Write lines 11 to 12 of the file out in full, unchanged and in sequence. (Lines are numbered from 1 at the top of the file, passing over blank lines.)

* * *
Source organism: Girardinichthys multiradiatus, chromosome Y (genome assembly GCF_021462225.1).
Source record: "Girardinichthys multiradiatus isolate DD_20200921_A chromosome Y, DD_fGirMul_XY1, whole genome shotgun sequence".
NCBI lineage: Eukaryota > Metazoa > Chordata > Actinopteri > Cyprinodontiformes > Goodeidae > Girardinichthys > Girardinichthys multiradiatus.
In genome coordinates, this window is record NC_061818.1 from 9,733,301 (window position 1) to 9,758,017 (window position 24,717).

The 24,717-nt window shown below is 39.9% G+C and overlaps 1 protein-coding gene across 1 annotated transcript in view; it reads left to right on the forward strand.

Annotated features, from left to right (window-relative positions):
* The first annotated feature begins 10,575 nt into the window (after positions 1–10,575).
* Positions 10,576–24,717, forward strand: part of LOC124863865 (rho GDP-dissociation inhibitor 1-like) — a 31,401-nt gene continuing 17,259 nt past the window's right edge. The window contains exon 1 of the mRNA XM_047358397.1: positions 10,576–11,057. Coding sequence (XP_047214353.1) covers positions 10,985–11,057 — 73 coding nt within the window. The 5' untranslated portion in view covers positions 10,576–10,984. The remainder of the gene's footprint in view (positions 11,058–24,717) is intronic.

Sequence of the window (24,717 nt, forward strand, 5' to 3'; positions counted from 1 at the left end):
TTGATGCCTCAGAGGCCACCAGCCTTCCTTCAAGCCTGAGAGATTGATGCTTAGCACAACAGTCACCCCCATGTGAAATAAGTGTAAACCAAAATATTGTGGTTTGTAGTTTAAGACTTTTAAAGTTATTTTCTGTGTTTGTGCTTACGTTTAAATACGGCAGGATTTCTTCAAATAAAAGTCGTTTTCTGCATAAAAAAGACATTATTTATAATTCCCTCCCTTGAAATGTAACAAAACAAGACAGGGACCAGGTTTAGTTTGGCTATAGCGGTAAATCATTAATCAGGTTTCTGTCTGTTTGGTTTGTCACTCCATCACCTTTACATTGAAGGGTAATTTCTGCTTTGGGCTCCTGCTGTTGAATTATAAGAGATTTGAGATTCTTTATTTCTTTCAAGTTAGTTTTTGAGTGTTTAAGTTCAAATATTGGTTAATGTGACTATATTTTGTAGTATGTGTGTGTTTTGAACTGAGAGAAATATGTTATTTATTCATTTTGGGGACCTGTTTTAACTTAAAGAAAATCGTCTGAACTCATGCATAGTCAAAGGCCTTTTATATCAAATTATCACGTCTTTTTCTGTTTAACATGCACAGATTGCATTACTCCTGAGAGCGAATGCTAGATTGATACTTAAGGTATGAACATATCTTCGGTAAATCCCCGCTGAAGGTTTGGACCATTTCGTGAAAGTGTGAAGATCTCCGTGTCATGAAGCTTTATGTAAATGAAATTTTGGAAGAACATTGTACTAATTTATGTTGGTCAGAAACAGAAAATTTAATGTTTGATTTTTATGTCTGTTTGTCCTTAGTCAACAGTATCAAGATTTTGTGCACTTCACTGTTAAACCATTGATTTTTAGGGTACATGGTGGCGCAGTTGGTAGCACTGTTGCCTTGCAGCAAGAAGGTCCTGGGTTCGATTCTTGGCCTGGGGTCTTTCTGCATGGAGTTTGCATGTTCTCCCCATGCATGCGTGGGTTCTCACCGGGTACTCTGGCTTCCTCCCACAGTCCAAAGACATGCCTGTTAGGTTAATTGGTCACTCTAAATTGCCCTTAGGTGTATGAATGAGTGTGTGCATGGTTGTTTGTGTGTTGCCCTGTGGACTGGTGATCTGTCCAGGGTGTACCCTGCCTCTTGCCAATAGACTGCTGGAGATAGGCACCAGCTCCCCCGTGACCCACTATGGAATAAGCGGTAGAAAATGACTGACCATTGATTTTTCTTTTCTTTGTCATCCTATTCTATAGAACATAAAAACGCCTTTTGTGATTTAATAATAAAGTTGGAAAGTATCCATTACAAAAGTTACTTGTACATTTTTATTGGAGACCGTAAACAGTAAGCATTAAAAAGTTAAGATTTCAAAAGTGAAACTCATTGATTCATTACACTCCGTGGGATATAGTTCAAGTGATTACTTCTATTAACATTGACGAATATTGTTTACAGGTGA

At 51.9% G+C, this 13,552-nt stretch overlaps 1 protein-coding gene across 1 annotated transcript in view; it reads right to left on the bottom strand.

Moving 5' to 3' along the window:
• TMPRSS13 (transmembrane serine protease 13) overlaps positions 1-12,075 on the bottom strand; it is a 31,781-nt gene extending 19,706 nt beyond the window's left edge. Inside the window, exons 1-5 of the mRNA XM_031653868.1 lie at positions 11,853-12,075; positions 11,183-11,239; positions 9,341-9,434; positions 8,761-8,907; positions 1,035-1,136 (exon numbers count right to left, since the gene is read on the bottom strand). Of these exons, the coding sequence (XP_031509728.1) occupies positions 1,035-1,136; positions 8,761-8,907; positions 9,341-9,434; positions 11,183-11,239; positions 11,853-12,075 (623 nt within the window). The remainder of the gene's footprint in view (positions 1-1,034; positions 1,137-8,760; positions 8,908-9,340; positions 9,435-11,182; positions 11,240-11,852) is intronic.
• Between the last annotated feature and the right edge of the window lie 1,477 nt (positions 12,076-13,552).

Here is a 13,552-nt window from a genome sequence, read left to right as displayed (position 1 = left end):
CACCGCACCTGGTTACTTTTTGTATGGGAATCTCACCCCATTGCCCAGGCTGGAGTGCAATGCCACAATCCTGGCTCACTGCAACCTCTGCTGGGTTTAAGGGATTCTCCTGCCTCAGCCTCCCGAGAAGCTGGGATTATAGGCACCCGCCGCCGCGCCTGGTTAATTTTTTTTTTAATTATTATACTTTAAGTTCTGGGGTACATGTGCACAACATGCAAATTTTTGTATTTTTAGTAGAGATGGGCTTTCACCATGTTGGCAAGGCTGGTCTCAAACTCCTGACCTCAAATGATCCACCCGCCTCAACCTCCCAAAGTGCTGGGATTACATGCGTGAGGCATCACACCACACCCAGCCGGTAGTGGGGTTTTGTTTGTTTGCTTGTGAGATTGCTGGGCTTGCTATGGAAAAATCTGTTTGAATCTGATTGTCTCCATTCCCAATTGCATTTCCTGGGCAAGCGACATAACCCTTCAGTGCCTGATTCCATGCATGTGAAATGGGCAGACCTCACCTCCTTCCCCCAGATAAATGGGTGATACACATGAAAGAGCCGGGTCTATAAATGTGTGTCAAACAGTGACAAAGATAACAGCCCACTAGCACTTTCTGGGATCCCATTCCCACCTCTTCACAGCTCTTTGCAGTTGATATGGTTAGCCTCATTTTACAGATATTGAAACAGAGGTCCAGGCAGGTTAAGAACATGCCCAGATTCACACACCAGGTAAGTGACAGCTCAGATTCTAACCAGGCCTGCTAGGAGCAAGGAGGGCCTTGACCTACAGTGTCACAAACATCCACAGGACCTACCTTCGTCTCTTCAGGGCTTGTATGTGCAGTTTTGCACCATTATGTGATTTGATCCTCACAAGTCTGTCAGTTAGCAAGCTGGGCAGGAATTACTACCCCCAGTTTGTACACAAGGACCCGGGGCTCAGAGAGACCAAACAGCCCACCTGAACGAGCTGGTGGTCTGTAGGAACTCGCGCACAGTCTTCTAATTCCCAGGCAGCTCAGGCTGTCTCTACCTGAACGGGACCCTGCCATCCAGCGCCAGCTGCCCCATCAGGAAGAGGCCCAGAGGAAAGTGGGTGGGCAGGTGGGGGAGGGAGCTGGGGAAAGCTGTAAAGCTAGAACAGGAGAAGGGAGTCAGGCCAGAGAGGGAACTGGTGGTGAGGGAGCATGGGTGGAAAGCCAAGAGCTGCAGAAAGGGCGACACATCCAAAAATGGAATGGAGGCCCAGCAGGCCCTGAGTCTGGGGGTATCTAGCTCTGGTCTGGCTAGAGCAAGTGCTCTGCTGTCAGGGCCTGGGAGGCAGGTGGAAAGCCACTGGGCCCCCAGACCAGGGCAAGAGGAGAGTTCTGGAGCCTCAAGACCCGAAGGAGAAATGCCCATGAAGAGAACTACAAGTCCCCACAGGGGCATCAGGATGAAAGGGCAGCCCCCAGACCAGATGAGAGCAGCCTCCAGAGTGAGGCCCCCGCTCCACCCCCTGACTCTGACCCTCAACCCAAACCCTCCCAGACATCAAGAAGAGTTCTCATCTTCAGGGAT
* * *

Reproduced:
At 51.9% G+C, this 13,552-nt stretch overlaps 1 protein-coding gene across 1 annotated transcript in view; it reads right to left on the bottom strand.

Moving 5' to 3' along the window: